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A user-friendly algorithm for adaptive closed-loop phase-locked stimulation.

  • Author(s): Rodriguez Rivero, Cristian;
  • Ditterich, Jochen
  • et al.

Published Web Location

https://www.sciencedirect.com/science/article/pii/S0165027020303885
No data is associated with this publication.
Abstract

Background

Closed-loop phase-locked stimulation experiments are rare due to the unavailability of user-friendly algorithms and devices. Our goal is to provide an algorithm for the detection of oscillatory activity in local field potentials (LFPs) and phase prediction, which is user-friendly and robust to non-stationarities in LFPs of behaving animals.

New method

We propose an algorithm that only requires specification of the frequency range within which oscillatory episodes are tracked. Frequency-specific detection thresholds and filter parameters are adjusted automatically based on the short-time LFP power spectrum. Estimates of instantaneous frequency and instantaneous phase are used for phase extrapolation, taking advantage of Bayesian estimation. We used real LFP signals, recorded from a variety of different species and different brain areas, as well as artificial LFP signals with known properties to assess the detection and prediction performance of our algorithm and three previously published reference algorithms under various conditions.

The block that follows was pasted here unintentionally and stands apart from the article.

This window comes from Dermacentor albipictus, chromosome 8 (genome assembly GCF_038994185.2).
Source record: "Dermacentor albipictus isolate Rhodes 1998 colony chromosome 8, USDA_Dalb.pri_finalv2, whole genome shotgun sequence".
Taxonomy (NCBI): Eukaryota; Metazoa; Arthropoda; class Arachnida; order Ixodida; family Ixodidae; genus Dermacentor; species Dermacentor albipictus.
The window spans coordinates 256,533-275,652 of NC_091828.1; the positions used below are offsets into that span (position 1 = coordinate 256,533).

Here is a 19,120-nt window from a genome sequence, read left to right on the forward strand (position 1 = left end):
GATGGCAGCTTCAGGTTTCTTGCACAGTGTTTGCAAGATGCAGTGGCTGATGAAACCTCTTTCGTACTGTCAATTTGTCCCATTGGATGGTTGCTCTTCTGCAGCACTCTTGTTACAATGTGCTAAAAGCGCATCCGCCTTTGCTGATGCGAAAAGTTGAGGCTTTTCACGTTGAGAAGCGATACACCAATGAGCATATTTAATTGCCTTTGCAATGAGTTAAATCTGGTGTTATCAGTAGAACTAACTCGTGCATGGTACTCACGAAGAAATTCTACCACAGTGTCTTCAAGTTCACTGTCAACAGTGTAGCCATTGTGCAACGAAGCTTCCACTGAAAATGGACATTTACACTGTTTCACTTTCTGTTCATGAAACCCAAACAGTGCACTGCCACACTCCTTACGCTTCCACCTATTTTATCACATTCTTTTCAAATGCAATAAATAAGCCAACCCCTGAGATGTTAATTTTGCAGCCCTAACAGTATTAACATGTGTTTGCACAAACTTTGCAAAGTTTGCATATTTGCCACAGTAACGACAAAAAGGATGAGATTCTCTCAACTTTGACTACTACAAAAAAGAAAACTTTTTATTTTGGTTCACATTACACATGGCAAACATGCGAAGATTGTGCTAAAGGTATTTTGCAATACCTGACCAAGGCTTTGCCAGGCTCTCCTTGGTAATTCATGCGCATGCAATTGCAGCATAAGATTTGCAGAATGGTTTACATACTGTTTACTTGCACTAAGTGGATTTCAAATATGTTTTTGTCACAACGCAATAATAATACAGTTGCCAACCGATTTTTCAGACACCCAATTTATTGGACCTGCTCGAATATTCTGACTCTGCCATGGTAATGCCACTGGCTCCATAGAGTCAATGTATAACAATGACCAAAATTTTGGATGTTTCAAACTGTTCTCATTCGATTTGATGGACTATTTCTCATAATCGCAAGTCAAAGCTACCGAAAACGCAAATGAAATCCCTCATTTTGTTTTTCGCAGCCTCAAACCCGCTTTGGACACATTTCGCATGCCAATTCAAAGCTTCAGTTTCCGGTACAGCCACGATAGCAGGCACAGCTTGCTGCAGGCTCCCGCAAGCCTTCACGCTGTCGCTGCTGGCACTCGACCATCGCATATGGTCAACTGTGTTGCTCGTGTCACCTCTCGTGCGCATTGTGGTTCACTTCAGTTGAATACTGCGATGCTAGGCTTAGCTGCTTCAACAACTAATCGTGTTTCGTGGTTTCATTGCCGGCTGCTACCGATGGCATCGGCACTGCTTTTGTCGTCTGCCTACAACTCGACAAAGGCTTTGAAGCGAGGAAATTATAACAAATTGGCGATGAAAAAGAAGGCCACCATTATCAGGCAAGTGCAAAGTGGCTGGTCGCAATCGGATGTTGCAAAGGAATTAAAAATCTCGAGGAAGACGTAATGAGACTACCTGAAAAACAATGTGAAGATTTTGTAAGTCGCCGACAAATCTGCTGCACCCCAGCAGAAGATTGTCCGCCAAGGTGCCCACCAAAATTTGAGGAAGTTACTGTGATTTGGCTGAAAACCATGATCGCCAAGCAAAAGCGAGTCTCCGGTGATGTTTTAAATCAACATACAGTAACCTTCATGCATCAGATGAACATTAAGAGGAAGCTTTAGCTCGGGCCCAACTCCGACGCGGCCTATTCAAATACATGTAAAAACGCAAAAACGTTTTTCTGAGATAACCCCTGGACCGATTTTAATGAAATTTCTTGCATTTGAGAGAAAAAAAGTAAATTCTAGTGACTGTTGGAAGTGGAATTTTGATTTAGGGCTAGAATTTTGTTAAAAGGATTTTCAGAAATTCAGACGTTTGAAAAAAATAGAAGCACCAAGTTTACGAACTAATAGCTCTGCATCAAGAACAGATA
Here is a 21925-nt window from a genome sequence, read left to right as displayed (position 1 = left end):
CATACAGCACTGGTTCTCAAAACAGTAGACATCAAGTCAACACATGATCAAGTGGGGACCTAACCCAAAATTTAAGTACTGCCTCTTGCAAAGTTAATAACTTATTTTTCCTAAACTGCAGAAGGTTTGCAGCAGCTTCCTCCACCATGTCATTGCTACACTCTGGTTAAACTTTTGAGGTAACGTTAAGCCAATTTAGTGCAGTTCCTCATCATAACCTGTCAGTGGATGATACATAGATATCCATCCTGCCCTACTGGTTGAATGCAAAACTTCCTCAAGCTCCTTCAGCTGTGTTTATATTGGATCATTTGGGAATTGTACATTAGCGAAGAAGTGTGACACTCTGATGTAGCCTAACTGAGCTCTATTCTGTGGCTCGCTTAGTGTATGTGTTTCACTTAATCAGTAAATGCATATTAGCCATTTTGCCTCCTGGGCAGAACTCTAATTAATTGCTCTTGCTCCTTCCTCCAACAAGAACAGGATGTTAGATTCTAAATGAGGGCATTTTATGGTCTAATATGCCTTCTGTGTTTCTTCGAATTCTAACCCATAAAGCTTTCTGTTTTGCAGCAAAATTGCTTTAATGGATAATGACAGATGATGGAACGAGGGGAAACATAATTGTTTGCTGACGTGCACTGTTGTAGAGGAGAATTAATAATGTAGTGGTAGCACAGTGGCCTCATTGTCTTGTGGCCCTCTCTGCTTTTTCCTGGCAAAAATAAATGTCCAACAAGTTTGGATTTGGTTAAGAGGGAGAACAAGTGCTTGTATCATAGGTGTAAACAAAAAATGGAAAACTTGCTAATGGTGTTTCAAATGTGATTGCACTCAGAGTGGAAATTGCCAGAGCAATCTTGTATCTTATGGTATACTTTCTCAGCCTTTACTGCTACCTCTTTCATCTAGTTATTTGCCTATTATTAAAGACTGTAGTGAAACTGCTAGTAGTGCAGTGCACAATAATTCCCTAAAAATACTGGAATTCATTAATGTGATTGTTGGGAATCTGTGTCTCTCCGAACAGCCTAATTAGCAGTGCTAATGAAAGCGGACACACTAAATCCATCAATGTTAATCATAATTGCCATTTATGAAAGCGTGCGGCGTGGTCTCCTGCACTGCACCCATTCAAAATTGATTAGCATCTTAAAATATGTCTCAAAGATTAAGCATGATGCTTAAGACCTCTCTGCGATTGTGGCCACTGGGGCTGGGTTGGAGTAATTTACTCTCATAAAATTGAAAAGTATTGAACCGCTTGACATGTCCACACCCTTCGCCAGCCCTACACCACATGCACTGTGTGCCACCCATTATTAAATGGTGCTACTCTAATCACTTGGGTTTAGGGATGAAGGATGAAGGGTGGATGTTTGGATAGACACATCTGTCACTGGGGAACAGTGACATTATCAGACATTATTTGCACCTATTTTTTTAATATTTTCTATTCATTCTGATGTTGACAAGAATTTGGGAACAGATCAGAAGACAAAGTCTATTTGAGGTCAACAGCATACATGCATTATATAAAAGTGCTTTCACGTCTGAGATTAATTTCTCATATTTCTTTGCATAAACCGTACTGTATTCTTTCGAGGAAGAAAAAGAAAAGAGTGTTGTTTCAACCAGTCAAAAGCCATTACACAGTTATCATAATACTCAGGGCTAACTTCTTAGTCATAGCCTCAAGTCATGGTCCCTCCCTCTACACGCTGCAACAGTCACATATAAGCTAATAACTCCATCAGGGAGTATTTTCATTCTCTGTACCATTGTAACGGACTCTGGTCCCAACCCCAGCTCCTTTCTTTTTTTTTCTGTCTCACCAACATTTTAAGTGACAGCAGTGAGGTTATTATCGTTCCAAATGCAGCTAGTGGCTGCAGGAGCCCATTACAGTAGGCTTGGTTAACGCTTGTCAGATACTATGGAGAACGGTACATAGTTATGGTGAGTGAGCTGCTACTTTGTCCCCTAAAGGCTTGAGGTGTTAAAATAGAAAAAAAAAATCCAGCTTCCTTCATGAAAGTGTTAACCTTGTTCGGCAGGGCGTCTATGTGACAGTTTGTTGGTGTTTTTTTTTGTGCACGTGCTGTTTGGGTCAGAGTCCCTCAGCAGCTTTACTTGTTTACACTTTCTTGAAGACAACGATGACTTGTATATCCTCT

Results and comparison with existing methods

Our algorithm, while significantly more user-friendly than previous approaches, provides a solid detection and prediction performance over a wide range of realistic conditions and, in many cases, has a longer prediction horizon than the reference algorithms. Due to its ability to adjust to changes in the signal, the algorithm is well-prepared to deal with non-stationarities in oscillation frequency, even in the presence of multiple oscillation components.

Conclusions

We have created a universal algorithm for oscillation detection and phase prediction, which performs well and is user-friendly at the same time, making closed-loop phase-locked stimulation experiments easier to accomplish.

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